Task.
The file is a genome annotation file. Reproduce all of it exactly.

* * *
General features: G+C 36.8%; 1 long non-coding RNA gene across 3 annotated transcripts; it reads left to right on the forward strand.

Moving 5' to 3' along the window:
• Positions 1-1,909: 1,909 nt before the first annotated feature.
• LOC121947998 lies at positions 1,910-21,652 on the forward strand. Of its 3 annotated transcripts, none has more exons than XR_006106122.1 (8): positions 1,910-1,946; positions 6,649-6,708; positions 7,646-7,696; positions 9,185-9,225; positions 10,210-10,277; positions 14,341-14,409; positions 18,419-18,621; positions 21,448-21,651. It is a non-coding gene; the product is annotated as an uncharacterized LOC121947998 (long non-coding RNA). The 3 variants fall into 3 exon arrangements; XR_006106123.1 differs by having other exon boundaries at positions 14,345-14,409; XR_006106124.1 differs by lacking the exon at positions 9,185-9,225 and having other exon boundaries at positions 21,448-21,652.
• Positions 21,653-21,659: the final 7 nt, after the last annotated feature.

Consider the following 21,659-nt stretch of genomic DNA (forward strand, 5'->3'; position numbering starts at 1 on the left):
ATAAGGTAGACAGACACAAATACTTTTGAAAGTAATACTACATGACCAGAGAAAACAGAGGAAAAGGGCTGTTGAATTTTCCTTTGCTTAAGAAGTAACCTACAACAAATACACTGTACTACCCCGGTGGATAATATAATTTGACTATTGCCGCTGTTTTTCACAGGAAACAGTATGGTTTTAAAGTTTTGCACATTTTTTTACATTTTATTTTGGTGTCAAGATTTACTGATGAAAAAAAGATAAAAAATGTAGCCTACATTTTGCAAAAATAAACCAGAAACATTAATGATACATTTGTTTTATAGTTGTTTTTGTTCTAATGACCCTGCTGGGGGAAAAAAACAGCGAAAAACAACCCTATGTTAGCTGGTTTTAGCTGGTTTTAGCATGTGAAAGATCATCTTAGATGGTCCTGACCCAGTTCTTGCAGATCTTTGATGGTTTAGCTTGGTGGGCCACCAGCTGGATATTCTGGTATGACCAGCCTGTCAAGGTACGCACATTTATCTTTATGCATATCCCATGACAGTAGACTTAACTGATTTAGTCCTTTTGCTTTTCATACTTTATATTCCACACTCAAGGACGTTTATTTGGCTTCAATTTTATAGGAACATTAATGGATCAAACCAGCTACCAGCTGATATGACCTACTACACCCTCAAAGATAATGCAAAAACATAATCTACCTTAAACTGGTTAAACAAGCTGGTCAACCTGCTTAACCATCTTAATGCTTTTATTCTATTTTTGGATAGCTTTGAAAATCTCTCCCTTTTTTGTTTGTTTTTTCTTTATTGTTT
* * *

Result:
General features: G+C 36.8%; 1 long non-coding RNA gene across 3 annotated transcripts; it reads left to right on the forward strand.

Moving 5' to 3' along the window:
• Positions 1-1,909: 1,909 nt before the first annotated feature.
• LOC121947998 lies at positions 1,910-21,652 on the forward strand. Of its 3 annotated transcripts, none has more exons than XR_006106122.1 (8): positions 1,910-1,946; positions 6,649-6,708; positions 7,646-7,696; positions 9,185-9,225; positions 10,210-10,277; positions 14,341-14,409; positions 18,419-18,621; positions 21,448-21,651. It is a non-coding gene; the product is annotated as an uncharacterized LOC121947998 (long non-coding RNA). The 3 variants fall into 3 exon arrangements; XR_006106123.1 differs by having other exon boundaries at positions 14,345-14,409; XR_006106124.1 differs by lacking the exon at positions 9,185-9,225 and having other exon boundaries at positions 21,448-21,652.
• Positions 21,653-21,659: the final 7 nt, after the last annotated feature.

Consider the following 21,659-nt stretch of genomic DNA (forward strand, 5'->3'; position numbering starts at 1 on the left):
ATAAGGTAGACAGACACAAATACTTTTGAAAGTAATACTACATGACCAGAGAAAACAGAGGAAAAGGGCTGTTGAATTTTCCTTTGCTTAAGAAGTAACCTACAACAAATACACTGTACTACCCCGGTGGATAATATAATTTGACTATTGCCGCTGTTTTTCACAGGAAACAGTATGGTTTTAAAGTTTTGCACATTTTTTTACATTTTATTTTGGTGTCAAGATTTACTGATGAAAAAAAGATAAAAAATGTAGCCTACATTTTGCAAAAATAAACCAGAAACATTAATGATACATTTGTTTTATAGTTGTTTTTGTTCTAATGACCCTGCTGGGGGAAAAAAACAGCGAAAAACAACCCTATGTTAGCTGGTTTTAGCTGGTTTTAGCATGTGAAAGATCATCTTAGATGGTCCTGACCCAGTTCTTGCAGATCTTTGATGGTTTAGCTTGGTGGGCCACCAGCTGGATATTCTGGTATGACCAGCCTGTCAAGGTACGCACATTTATCTTTATGCATATCCCATGACAGTAGACTTAACTGATTTAGTCCTTTTGCTTTTCATACTTTATATTCCACACTCAAGGACGTTTATTTGGCTTCAATTTTATAGGAACATTAATGGATCAAACCAGCTACCAGCTGATATGACCTACTACACCCTCAAAGATAATGCAAAAACATAATCTACCTTAAACTGGTTAAACAAGCTGGTCAACCTGCTTAACCATCTTAATGCTTTTATTCTATTTTTGGATAGCTTTGAAAATCTCTCCCTTTTTTGTTTGTTTTTTCTTTATTGTTT